Today, less than one quarter of the total population live in a democratic country but the GNP of these countries accounts for three quarters of the world GNP. But, in a world, under tension as ours, democracies are more fragile and may be threaten by a growth of the obscurantism. This why it is so important to promote an extensive educational policy everywhere.
Limits and confidence in the Brain
The big question is therefore the nature of this consciousness linked to the nature of our brain. If this organ is remarkable, it would be wrong to sanctify it, because it is only an evolution of a more primitive structure.
He can be remarkably smart at dealing with common problems that we encounter in our environment, but he can only effectively deal with what he has encountered before (learning). In other words, for questions to problems he has not been confronted with, his answers are questionable.
Note, however, that the answers he can give are probably better than those resulting from simple chance because it is a remarkable property of neuronal networks to give a not completely random answer if the question asked has correlations with others questions that he has faced before.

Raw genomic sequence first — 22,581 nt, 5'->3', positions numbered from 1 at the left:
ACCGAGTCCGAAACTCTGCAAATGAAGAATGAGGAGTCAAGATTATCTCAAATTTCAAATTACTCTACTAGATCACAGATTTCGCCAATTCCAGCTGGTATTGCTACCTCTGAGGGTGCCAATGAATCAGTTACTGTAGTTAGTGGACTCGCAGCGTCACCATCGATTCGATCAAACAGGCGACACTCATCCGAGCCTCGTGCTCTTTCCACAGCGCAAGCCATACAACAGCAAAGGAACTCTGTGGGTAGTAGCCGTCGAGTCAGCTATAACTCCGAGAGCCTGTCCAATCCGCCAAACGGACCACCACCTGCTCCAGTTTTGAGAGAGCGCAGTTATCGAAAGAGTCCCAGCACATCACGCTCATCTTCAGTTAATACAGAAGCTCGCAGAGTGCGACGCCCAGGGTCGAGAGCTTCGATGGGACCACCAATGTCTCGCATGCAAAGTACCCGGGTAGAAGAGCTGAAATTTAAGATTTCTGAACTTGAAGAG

It is surprising to see how an evolution, in the nature, providing a huge and sophisticated combination of interconnected neurons which, individually, are a very simple structure, may be so powerful. The power is in the combination of the neurons. A model that the most sophisticated algorithms try to imitate.
Our brain: self-recursion at all levels!
Let us note the feedback, because it is with our brain that we foment these doubts about it. In addition, it is also with our brain that we study it, at least its organic constitution where the manifestations of its cerebral activity have a physical counterpart, which only allows you to know shadows of reality !
Let us notice that this limit is not totally absent in the physical sciences, because experiments in physics reveal the phenomena, that is to say, the things such as they appear to us (the shadows on the walls of Plato’s cave), but certainly not the reality of the thing which is intended to be inaccessible !
It is with these constrains that we must orient our speculative questioning: How to be able to seek what the brain does not know by using our brain.